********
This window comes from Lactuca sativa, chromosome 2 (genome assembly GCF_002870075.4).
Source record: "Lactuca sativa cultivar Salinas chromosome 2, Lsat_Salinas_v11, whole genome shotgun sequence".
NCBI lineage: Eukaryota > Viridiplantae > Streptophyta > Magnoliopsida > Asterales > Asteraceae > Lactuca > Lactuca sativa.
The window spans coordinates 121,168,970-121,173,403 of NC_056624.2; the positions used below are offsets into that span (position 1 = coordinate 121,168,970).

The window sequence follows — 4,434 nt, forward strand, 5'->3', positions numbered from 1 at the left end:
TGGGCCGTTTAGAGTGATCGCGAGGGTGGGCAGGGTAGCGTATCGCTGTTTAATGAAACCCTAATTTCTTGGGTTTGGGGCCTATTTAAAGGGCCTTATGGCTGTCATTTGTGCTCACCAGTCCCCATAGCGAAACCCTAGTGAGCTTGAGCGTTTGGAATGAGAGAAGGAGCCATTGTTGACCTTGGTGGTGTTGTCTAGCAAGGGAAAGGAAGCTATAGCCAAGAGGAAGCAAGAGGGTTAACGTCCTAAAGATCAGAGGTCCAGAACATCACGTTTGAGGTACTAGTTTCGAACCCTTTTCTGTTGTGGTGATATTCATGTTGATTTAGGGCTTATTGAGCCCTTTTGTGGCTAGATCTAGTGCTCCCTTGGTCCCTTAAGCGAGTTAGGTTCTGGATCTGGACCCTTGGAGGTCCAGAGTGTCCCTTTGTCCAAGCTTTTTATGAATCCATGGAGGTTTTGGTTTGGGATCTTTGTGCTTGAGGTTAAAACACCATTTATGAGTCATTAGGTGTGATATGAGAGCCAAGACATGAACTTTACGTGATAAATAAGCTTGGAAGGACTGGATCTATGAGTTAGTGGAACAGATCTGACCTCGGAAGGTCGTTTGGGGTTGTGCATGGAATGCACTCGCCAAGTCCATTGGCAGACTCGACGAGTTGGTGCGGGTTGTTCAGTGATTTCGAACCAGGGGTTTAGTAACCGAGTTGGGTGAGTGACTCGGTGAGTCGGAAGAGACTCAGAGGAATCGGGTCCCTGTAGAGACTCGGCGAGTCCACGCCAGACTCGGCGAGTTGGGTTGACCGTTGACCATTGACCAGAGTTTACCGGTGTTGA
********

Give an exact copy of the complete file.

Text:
This window comes from Lactuca sativa, chromosome 2 (genome assembly GCF_002870075.4).
Source record: "Lactuca sativa cultivar Salinas chromosome 2, Lsat_Salinas_v11, whole genome shotgun sequence".
NCBI lineage: Eukaryota > Viridiplantae > Streptophyta > Magnoliopsida > Asterales > Asteraceae > Lactuca > Lactuca sativa.
The window spans coordinates 121,168,970-121,173,403 of NC_056624.2; the positions used below are offsets into that span (position 1 = coordinate 121,168,970).

The window sequence follows — 4,434 nt, forward strand, 5'->3', positions numbered from 1 at the left end:
TGGGCCGTTTAGAGTGATCGCGAGGGTGGGCAGGGTAGCGTATCGCTGTTTAATGAAACCCTAATTTCTTGGGTTTGGGGCCTATTTAAAGGGCCTTATGGCTGTCATTTGTGCTCACCAGTCCCCATAGCGAAACCCTAGTGAGCTTGAGCGTTTGGAATGAGAGAAGGAGCCATTGTTGACCTTGGTGGTGTTGTCTAGCAAGGGAAAGGAAGCTATAGCCAAGAGGAAGCAAGAGGGTTAACGTCCTAAAGATCAGAGGTCCAGAACATCACGTTTGAGGTACTAGTTTCGAACCCTTTTCTGTTGTGGTGATATTCATGTTGATTTAGGGCTTATTGAGCCCTTTTGTGGCTAGATCTAGTGCTCCCTTGGTCCCTTAAGCGAGTTAGGTTCTGGATCTGGACCCTTGGAGGTCCAGAGTGTCCCTTTGTCCAAGCTTTTTATGAATCCATGGAGGTTTTGGTTTGGGATCTTTGTGCTTGAGGTTAAAACACCATTTATGAGTCATTAGGTGTGATATGAGAGCCAAGACATGAACTTTACGTGATAAATAAGCTTGGAAGGACTGGATCTATGAGTTAGTGGAACAGATCTGACCTCGGAAGGTCGTTTGGGGTTGTGCATGGAATGCACTCGCCAAGTCCATTGGCAGACTCGACGAGTTGGTGCGGGTTGTTCAGTGATTTCGAACCAGGGGTTTAGTAACCGAGTTGGGTGAGTGACTCGGTGAGTCGGAAGAGACTCAGAGGAATCGGGTCCCTGTAGAGACTCGGCGAGTCCACGCCAGACTCGGCGAGTTGGGTTGACCGTTGACCATTGACCAGAGTTTACCGGTGTTGA